Monday, April 7, 2008

Two and a Half Questions with Onra

I think the concept of your latest album is fascinating. Do you think there is a limited supply of such untapped material, and at which point it may saturate the market?
I think southeastern music is really special, there is not a lot of differences between artists, music, instrumentals... It’s different from Indian music where they evolved with their sounds and were not afraid of taking risks. The songs often have the same sound, so I think sampling that kind of music is quite limited. Even if each person has its own touch, the sampling source has so much identity that it will sound a bit alike at the end.

I’ve been quite excited about Chinoiseries. What sort of response have you received overall?
I’ve had much positive feedback, a lot of people understood the concept as I wanted it to be. It’s not just hip-hop beats with Asian music samples, there’s a whole story behind it, and that’s what the people loved about it. I’m really proud of that. I was expecting some attention because this is my third album, my first as solo, and it had a unique concept. There are more people who listen to my music now, and not necessarily hip-hop orientated listeners.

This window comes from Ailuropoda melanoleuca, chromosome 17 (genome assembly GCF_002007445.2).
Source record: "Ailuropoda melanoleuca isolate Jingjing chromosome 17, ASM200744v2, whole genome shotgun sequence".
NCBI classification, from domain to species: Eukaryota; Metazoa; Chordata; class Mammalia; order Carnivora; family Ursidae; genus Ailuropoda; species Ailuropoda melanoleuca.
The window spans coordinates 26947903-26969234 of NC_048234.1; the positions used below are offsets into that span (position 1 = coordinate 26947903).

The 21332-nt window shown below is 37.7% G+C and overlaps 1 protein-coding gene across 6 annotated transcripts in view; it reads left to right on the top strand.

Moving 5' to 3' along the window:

What do your parents say about the album?
I’m mixed; my father who was born in Viet Nam is proud of it, even before releasing my first album with Quetzal, he was already talking me about it like "When does "Chinoiseries" is gonna come out?". That was in 2006, he always has been excited about this project. My mother, who is french, is proud just like any mother should be proud of her son. At first she didn’t believe in it because she thought it was too particular, and that nobody was going to understand it... but then when she listened to the whole album entirely, she really loved it, she said Chinoiseries is a soundtrack and she has the movie in her head.

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